People in West Virginia may be confused about the obligation that homeowners have to people who they invite onto their property to perform various kinds of work. Homeowners frequently hire others to babysit children, mow the lawn, provide cleaning services or repair broken items around the house. When people enter a home to do work, they always face the risk of injury. This is especially true if a negligent property owner fails to provide a safe space for people to work and a babysitter, contractor or house cleaner is injured as a result.
Approximately 7.4 million swimming pools are in residential or public use in the U.S., according to the Centers for Disease Control and Prevention. The same organization also estimates that there are more than 3,500 non-boating drowning accidents each year, many of them occurring in pools. Besides drowning, pools increase the risk for slips, trips and falls as well as exposure to harmful chemicals.
Small business owners in West Virginia probably know that maintaining a safe environment for customers and employees isn't cheap. To start with, premises liability insurance can cost $500 or more each year depending on business type and size. Owners must also spend money on routine maintenance and repairs, employee training and signage to warn others about safety hazards. If business owners face a claim, they then have to pay for a legal defense.
Many West Virginia readers look forward to visiting amusement parks each summer. However, not all amusement park rides are safe. For example, on June 14, multiple people were injured when a roller coaster malfunctioned at a park in Florida.
Many landlords and tenants in West Virginia may wonder how far the concept of premises liability stretches. In a recent case in another state, the parents of a man who died after a drug overdose sued the owner of the home where the overdose took place on the basis that he was responsible for maintaining the safety of people inside the home. They alleged that the landlord had a responsibility to remove tenants that he knew to be drug users as others could be hurt or injured due to drug side effects or overdoses.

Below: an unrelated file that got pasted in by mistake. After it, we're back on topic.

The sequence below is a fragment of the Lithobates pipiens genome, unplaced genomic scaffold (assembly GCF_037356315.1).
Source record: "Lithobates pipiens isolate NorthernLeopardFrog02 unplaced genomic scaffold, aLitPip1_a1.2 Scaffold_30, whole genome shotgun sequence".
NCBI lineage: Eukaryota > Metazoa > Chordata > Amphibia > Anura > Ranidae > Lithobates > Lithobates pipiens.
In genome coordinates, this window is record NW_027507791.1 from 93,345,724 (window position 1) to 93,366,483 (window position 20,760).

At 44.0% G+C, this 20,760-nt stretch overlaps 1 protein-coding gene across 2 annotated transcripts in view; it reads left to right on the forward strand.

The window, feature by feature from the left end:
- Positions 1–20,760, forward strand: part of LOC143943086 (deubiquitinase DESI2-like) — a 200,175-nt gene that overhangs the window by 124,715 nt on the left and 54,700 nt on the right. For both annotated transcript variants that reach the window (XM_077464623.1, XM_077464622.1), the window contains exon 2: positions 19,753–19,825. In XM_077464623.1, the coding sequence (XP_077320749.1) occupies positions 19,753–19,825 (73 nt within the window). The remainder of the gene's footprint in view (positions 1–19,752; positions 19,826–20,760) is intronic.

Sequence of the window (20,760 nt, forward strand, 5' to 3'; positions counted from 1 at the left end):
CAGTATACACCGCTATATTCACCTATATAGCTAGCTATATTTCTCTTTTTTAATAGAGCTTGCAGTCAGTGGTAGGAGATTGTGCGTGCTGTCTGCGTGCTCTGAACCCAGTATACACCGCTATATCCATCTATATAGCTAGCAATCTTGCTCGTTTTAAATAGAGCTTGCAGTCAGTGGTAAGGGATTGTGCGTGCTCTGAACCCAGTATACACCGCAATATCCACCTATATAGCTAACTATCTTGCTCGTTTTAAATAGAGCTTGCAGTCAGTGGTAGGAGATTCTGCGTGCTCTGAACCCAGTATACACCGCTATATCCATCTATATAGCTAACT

Bounce houses are a popular activity for children at birthday parties in West Virginia and across the United States. Safety concerns with bounce houses were raised again during a recent incident in California. A 9-year-old boy received minor injuries when the bounce house in which he was playing was picked up by high winds and flew onto a busy highway approximately a quarter of a mile away.
Every year throughout West Virginia and the rest of the U.S., approximately 4.5 million cases of dog bites are reported. Roughly one in every five sends the victim to the emergency room. In 2017, dog bite claims accounted for one-third of all liability insurance claims among homeowners, and the payouts averaged about $37,000 per claim. With somewhere between 70 million and 90 million pet dogs in the country, it's not surprising that the most frequent victims are postal workers and children.
West Virginia residents may have heard about an accident that happened during a show performed by magician David Copperfield in 2013. The victim, who claims he was injured when he participated in Copperfield's show, filed a claim against the show in 2014. A jury trial began on April 13.
In West Virginia as elsewhere in the U.S., property owners have a responsibility to ensure the safety of guest. Visitors also have the responsibility to not engage in reckless behavior while on a property. When people are injured through no fault of their own on another's property, they may be eligible for compensation under civil law. All they must do is file a slip and fall claim.
West Virginia, like many other states, has laws in place to ensure that people injured on someone else's property can file for compensation. Such cases involve what is called negligence, or the failure of the defendant to live up to a certain standard appropriate for a given situation. Property owners must live up to public safety regulations and have buildings that are up to code, for instance.